Albany man pleads guilty to aggravated identity theft and drug charges | USAO-NDNY

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ALBANY, NEW YORK – Matthan Carroll, 36, of Albany, pleaded guilty today to distributing methamphetamine, forging government identification documents, using another’s credentials to open a U.S. post office box and aggravated identity theft.

The announcement was made by US attorney Carla B. Freedman; Matthew Scarpino, Acting Special Agent for Homeland Security Investigations (HSI), Buffalo Field Office; and Ketty Larco-Ward, postal inspector in charge of the Boston branch of the United States Postal Inspection Service (USPIS).

Carroll admitted to selling a total of 277.41 grams of methamphetamine and sending some of that methamphetamine through the US mail. Carroll also admitted to opening a Clifton Park post office box – using other people’s personally identifying information without their permission – in order to receive mailings of methamphetamine. He also admitted to making two fake government identification documents, one of which used another person’s personal identifying information without that person’s permission, bearing Carroll’s photograph.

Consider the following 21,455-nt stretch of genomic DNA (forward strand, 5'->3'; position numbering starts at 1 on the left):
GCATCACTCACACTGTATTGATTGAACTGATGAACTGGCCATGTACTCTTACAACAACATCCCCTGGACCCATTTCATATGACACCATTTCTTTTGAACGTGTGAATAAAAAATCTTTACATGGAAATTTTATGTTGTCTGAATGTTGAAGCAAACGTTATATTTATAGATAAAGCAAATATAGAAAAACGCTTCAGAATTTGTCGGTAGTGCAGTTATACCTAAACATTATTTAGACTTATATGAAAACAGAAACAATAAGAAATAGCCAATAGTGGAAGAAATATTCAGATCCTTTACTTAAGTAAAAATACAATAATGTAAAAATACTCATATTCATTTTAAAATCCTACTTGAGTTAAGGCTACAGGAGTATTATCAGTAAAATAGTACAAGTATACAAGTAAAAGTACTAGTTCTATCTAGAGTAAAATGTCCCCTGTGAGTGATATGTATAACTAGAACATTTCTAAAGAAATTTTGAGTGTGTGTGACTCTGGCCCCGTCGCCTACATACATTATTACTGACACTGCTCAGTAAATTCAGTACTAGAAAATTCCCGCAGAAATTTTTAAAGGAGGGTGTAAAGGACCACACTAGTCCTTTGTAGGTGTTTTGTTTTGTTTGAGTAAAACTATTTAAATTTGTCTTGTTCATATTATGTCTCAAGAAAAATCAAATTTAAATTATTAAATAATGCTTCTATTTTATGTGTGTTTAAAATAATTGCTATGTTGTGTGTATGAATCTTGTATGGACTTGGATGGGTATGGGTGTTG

Carroll faces a minimum sentence of 10 years in prison, a maximum sentence of life imprisonment and a fine of up to $10 million. The aggravated identity theft conviction carries a mandatory two-year jail term consecutive to any other jail term. The defendant also risks a probation sentence of at least 5 years and up to life. A defendant’s sentence is imposed by a judge based on the particular law the defendant is accused of breaking, US sentencing guidelines, and other factors. Sentencing is set for June 9, 2022 in Albany, before U.S. District Chief Judge Glenn T. Suddaby.

This matter was investigated by HSI and USPIS, with assistance from the Federal Bureau of Investigation and the Drug Enforcement Administration. The case is being prosecuted by Assistant US Attorney Emily C. Powers.

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